As the engines of disruption continue in the form of automation, one trend I keep following is the coming changes to transportation. No, I don’t mean the fabled hyperloop (though I’m following that too). I’m thinking of electric vehicles.
Seth Miller over at an outfit called NewCo Shift hypothesizes that a major shakeup in the oil industry and our car culture is coming sooner than we might have thought — all based on replacing the internal combustion engine. You can compare his predictions with what the car companies themselves have predicted.
I’d say their predictions would place the collapse or restructuring would happen closer to the 2025 – 2030 timeframe, but it I’m wondering how many more cars any of us will individually own in the future.
Not long after I shared an article about some of the latest innovations in self-driving cars, news broke that Volvo was planning to have all its cars be electric or, at least, hybrid by 2019.
Well, Volvo isn’t the only one with grand plans for the automotive future. Alexis Madrigal in The Atlantic goes over the plans of about a dozen car companies for the cars of the future.
Though, spoiler alert: none of the car companies have plans for flying cars. None.
What’s he supposed to drive? A Corolla?!? Shame!
I suppose that’s for the best.
Still, if all their lofty dreams come to pass, streets and highways will look very different by 2025.
One of the trends I casually, yet actively, watch is how “self-driving” automation is coming along. I’m sure many of us have followed Google’s efforts as well as Tesla. So I was shocked to read Alex Davies’ piece in Wired about the self-driving technology of Cadillac… which I suppose may mainly point to my pre-conceived notions of Cadillac.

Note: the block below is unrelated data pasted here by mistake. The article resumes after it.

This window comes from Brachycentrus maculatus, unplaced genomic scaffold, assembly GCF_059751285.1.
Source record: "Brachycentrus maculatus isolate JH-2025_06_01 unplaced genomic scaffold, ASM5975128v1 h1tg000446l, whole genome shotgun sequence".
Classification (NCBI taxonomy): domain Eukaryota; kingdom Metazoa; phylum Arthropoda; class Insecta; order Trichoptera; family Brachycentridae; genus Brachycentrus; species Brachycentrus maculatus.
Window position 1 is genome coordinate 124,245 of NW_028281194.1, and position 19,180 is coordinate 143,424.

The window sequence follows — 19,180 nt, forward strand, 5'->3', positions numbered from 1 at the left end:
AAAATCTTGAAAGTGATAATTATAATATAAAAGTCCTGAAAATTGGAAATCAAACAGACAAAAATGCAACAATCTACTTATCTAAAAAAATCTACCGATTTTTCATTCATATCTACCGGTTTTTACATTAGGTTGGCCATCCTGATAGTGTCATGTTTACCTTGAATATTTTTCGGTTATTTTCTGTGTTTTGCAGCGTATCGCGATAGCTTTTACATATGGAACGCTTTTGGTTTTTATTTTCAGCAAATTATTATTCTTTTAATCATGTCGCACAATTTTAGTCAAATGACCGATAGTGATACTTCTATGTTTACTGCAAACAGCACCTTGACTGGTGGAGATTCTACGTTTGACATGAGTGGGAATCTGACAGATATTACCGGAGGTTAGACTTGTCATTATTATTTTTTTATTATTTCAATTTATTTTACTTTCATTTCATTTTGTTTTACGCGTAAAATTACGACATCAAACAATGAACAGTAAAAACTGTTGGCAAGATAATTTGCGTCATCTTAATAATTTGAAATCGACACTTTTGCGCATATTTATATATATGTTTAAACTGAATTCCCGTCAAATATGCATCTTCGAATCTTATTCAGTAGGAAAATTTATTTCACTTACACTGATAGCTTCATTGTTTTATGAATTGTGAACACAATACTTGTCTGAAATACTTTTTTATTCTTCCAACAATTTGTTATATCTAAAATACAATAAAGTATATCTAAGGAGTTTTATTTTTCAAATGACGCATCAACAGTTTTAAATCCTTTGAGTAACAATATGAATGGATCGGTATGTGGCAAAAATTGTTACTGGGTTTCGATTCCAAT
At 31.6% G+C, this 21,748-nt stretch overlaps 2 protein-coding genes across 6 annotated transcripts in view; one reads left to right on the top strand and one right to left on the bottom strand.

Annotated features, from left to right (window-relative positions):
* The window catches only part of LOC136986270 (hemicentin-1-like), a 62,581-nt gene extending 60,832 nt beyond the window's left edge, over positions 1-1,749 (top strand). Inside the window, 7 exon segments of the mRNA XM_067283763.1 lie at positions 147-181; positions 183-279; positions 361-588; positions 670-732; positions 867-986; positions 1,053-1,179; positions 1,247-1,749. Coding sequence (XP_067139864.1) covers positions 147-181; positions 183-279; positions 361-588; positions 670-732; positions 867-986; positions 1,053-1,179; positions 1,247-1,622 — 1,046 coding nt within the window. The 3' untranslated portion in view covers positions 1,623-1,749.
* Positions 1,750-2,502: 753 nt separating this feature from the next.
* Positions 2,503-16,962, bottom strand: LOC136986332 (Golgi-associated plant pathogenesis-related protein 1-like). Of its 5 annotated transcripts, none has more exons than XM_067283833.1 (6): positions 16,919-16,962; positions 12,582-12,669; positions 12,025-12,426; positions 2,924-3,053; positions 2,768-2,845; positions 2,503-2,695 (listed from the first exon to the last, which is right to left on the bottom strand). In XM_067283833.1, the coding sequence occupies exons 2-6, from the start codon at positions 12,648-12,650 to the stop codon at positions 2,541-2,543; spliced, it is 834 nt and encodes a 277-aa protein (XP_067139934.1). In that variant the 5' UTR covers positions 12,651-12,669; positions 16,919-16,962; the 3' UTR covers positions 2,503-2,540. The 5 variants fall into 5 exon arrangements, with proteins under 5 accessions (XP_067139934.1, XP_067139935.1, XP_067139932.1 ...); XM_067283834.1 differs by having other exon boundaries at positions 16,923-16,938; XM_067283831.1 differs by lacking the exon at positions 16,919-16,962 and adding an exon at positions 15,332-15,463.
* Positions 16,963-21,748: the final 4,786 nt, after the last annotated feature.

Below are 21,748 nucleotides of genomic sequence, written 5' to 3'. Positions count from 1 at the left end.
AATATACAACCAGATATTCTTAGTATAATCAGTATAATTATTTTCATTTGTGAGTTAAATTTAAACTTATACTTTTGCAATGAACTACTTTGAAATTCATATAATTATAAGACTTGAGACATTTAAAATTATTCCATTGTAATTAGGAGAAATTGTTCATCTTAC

But I bet I’m not the only one.
I’ve been reading and commenting a decent amount about automation this year, enough to make it seem inevitable. A popular topic with journalists and feature writers has been the impending automation of transportation which I noted back in May. Just recently, Vox ran another article about self-driving trucks and pending unemployment.
As the topic appears to be developing into a “future trend trope,” I was very intrigued to learn about the work of Robert Gordon, which Vox also did a piece on. Of course, I first learned about Robert Gordon when I got caught up listening to the Freakanomics podcast as they did an episode about American economic growth this Spring which prominently featured Robert Gordon. There’s also a transcript of a similar segment on Marketplace from 2012.
It certainly makes me consider what the economy might and can transform into.
A week or so ago, I linked to an article in Vox about the self-driving car and how its wide use will change transportation as we know it.
This article, also from Vox, goes into how three different “disruptors” to transportation will really shake up Detroit. As the title suggests, it’s more focusing on Silicon Valley/tech companies shaking up Detroit/car companies, but it follows on some of the same themes, especially where self-driving cars are likely to be first adopted and why.
One of the reasons I’ve become more interested in learning about basic income and future potential economic models has been what appears to be the growing automation of everything. In other words, we’ve moved beyond automating factory and manufacturing processes (though we still automate that and refine that automation), and into automating service and analytical processes.
Nowhere is this more evident than in the race to implement the self-driving car, because when the self-driving car becomes more omnipresent, it will absolutely shake up delivery and transportation paradigms we live with today.
I’ve read a number of different pieces about various companies’ attempts to implement the self-driving car and their varying successes. This longer piece by David Roberts in Vox goes into how the future of transportation will radically re-define “how we get around” in terms of autonomous (self-driving) vehicles, vehicle electrification, and the integration between those two.
Somehow, this seemed fitting on the eve of one of the great commuter holidays.